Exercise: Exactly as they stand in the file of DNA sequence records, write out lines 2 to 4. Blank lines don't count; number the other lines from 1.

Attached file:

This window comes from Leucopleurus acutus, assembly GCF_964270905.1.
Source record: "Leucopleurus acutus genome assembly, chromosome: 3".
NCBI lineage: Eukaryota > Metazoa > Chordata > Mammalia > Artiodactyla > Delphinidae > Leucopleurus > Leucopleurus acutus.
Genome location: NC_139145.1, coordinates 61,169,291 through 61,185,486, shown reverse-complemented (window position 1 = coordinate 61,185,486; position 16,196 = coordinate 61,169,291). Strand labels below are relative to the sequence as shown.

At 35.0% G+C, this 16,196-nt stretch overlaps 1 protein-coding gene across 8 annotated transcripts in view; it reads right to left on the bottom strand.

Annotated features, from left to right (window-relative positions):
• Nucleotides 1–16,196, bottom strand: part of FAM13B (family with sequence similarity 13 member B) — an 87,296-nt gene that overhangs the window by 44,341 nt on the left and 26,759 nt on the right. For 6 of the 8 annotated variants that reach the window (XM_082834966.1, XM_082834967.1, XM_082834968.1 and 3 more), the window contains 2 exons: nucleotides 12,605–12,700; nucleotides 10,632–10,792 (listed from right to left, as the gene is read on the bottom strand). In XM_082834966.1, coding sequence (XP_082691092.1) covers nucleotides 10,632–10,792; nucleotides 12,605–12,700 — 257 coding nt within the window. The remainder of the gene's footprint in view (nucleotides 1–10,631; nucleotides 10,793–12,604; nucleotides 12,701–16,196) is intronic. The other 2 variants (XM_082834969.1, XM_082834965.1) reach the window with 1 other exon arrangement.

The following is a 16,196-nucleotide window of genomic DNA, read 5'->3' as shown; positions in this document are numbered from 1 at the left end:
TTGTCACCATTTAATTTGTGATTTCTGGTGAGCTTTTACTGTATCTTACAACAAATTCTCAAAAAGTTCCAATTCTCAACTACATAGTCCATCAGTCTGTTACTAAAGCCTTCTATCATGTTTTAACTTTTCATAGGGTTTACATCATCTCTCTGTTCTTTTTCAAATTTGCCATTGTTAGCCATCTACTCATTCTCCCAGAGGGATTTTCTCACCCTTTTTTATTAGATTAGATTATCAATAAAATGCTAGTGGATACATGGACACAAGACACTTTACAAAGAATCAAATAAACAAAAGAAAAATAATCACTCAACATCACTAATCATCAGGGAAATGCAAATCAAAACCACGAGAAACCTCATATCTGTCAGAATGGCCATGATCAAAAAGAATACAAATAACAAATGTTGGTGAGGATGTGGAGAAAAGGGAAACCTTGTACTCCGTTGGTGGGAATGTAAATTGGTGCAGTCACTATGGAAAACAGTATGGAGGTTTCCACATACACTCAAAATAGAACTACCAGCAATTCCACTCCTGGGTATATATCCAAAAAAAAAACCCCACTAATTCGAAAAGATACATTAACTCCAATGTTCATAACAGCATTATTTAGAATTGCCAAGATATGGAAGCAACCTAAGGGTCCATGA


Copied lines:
Source record: "Leucopleurus acutus genome assembly, chromosome: 3".
NCBI lineage: Eukaryota > Metazoa > Chordata > Mammalia > Artiodactyla > Delphinidae > Leucopleurus > Leucopleurus acutus.
Genome location: NC_139145.1, coordinates 61,169,291 through 61,185,486, shown reverse-complemented (window position 1 = coordinate 61,185,486; position 16,196 = coordinate 61,169,291). Strand labels below are relative to the sequence as shown.